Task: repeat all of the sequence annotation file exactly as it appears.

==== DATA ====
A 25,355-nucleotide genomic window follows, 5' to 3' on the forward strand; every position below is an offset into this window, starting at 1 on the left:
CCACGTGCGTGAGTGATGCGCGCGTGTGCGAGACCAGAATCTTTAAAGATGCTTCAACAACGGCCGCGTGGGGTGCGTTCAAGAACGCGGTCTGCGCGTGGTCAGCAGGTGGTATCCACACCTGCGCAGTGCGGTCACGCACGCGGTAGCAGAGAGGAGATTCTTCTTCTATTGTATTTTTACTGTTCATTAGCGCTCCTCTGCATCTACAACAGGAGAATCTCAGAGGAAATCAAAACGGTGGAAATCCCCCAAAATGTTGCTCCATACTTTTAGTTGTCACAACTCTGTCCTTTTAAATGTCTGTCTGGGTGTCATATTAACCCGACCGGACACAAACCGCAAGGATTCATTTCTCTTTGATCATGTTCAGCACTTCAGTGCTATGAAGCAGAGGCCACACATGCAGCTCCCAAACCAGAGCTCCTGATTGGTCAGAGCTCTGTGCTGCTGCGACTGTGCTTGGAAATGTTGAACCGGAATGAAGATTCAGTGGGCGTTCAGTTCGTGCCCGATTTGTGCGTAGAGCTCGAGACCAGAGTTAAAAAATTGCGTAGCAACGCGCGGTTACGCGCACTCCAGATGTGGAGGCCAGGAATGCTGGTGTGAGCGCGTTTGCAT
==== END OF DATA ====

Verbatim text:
A 25,355-nucleotide genomic window follows, 5' to 3' on the forward strand; every position below is an offset into this window, starting at 1 on the left:
CCACGTGCGTGAGTGATGCGCGCGTGTGCGAGACCAGAATCTTTAAAGATGCTTCAACAACGGCCGCGTGGGGTGCGTTCAAGAACGCGGTCTGCGCGTGGTCAGCAGGTGGTATCCACACCTGCGCAGTGCGGTCACGCACGCGGTAGCAGAGAGGAGATTCTTCTTCTATTGTATTTTTACTGTTCATTAGCGCTCCTCTGCATCTACAACAGGAGAATCTCAGAGGAAATCAAAACGGTGGAAATCCCCCAAAATGTTGCTCCATACTTTTAGTTGTCACAACTCTGTCCTTTTAAATGTCTGTCTGGGTGTCATATTAACCCGACCGGACACAAACCGCAAGGATTCATTTCTCTTTGATCATGTTCAGCACTTCAGTGCTATGAAGCAGAGGCCACACATGCAGCTCCCAAACCAGAGCTCCTGATTGGTCAGAGCTCTGTGCTGCTGCGACTGTGCTTGGAAATGTTGAACCGGAATGAAGATTCAGTGGGCGTTCAGTTCGTGCCCGATTTGTGCGTAGAGCTCGAGACCAGAGTTAAAAAATTGCGTAGCAACGCGCGGTTACGCGCACTCCAGATGTGGAGGCCAGGAATGCTGGTGTGAGCGCGTTTGCAT